Can An Area Consortium Set Up a High-Tech Hub In Central Illinois?

Sep 10, 2020

Whether in Dubai, Pittsburgh, or Peoria, Sam Kherat believes in preparing people for the 21st century workplace.

An adjunct professor of robotics at Bradley University, Kherat recently returned to Peoria after spending the summer teaching a class of international students at Canadian University Dubai.

While there, Kherat taught robotics along with general science technology and set up an incubator program for his students.

“Young people need to learn what it takes to get a product to market. Most of the kids have a goal in mind but the journey is the thing,” he said.

A former Caterpillar Inc. employee, Kherat worked on the team that won the 2007 DARPA Urban Challenge, a 60-mile road race now viewed as one of the catalysts for the development of autonomous vehicles.

From 2007 to 2011, Kherat managed Caterpillar’s automation center at Carnegie Mellon University in Pittsburgh where he met Bernie Lynch, the woman who has since founded Factory Unlocked, an organization that promotes manufacturing start-ups.

Kherat now works with Lynch—remotely—as chief technology officer for Pittsburgh-based Factory Unlocked, working on a recently-received federal grant to train veterans exiting the military in the field of robotics.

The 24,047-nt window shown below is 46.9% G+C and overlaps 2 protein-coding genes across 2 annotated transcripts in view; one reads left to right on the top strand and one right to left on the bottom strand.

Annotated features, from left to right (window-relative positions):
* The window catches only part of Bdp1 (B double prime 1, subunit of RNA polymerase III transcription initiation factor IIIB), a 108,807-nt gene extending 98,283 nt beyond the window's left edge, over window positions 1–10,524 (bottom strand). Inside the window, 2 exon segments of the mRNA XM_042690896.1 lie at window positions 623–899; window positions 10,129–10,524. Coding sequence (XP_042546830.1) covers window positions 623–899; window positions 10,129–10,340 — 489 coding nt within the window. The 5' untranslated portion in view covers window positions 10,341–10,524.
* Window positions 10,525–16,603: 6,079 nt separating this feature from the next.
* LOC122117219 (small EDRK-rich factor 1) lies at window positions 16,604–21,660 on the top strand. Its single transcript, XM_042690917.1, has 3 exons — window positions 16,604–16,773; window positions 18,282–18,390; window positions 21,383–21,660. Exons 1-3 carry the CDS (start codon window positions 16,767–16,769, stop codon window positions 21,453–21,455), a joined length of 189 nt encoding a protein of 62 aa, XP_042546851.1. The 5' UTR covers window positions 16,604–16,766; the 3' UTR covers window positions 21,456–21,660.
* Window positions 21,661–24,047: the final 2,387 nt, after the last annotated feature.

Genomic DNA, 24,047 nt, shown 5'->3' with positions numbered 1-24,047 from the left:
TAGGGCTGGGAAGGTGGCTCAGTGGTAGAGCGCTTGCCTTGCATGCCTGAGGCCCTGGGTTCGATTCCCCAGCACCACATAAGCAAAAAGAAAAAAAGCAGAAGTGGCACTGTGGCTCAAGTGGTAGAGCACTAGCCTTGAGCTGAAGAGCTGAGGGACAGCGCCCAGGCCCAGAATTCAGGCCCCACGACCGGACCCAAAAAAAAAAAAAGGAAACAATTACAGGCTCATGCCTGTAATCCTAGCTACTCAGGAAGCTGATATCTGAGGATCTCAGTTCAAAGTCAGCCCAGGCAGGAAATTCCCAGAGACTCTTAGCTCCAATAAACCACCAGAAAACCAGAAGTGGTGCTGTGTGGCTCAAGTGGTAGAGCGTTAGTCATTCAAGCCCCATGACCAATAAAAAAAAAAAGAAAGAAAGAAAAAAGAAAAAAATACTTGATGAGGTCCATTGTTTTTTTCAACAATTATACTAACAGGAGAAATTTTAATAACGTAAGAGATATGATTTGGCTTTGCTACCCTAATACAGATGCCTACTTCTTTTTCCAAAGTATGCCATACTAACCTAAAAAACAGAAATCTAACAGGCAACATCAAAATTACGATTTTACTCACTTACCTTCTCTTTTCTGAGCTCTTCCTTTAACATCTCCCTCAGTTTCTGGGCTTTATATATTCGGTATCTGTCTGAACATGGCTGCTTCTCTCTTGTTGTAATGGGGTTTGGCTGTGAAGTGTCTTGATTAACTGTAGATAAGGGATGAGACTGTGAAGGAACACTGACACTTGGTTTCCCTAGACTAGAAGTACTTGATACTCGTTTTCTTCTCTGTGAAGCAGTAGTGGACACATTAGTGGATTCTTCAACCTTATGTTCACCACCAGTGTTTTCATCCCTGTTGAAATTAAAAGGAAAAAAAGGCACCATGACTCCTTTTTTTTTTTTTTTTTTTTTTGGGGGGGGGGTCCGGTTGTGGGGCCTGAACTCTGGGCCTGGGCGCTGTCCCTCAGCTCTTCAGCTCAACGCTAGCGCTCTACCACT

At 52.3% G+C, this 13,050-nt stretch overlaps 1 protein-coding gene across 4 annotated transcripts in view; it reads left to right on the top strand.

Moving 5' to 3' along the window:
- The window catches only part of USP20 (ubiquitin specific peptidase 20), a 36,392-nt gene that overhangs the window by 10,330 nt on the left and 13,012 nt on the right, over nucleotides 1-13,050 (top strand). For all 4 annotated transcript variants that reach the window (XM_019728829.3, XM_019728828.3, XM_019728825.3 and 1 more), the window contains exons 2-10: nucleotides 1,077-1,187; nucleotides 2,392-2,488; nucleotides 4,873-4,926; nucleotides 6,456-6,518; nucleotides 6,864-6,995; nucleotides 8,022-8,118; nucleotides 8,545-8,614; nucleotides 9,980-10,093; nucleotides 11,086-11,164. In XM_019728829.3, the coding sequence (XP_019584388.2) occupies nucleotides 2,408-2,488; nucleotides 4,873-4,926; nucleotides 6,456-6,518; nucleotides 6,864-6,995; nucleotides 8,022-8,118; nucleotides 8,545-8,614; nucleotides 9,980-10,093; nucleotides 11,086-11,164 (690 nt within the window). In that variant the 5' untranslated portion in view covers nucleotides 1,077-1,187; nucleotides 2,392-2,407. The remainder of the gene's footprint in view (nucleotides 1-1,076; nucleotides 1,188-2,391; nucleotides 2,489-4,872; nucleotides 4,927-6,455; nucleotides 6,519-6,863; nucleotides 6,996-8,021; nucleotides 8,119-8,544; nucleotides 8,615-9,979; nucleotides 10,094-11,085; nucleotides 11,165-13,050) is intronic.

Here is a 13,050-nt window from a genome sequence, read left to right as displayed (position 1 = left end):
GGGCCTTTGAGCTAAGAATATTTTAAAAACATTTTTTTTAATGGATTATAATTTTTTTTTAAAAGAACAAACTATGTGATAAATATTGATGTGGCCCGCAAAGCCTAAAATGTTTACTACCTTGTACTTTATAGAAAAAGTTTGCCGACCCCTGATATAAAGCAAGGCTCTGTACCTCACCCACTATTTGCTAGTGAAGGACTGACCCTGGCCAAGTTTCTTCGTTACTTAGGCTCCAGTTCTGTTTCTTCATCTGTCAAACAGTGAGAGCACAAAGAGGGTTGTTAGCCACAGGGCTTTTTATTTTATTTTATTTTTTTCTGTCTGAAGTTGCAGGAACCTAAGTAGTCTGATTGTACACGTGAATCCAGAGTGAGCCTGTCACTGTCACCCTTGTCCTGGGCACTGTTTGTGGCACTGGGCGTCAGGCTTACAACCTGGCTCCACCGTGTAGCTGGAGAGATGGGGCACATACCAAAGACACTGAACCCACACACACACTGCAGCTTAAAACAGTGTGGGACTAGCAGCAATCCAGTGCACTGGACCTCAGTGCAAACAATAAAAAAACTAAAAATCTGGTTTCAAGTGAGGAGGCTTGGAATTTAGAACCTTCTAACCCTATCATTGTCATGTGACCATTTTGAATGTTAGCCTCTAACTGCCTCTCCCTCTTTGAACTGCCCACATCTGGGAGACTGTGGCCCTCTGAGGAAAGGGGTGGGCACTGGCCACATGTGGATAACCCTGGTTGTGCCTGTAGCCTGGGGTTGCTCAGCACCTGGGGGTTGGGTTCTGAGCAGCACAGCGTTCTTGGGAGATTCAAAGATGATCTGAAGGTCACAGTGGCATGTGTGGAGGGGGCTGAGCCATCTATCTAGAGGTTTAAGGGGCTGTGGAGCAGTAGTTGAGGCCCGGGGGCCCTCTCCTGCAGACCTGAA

“Companies need people to learn these skills—and they don’t need to be engineering skills,” said Lynch. “When it comes to skills training, there’s a whole new world ahead of us. There’s no turning back.” 

Whether it’s in the Mideast or Pittsburgh, where some 75 companies are now involved with autonomous motion research, according to Lynch, or Peoria, Kherat wants to get more people prepared for the modern workplace.

“The gap between industry and academia is widening. Of course, COVID-19 is not helping,” said Kherat, the husband of Sharon Desmoulin-Kherat, superintendent of the Peoria Public Schools system.

“We need coordination. One company can’t do it alone,” he said, referring to efforts such as developing autonomous vehicles.

Kherat sees central Illinois as a place where technological progress could take off.

“The business expertise is here. Along with Caterpillar, you’ve got advances at OSF Healthcare. Illinois Central College has some of the best machine shop training in the state. Eureka College has talented instructors while Bradley has super talent in the business and engineering fields,” he said.

A consortium of businesses and other area institutions could provide certification in the field of robotics, offering students training that the world is looking for, he said.

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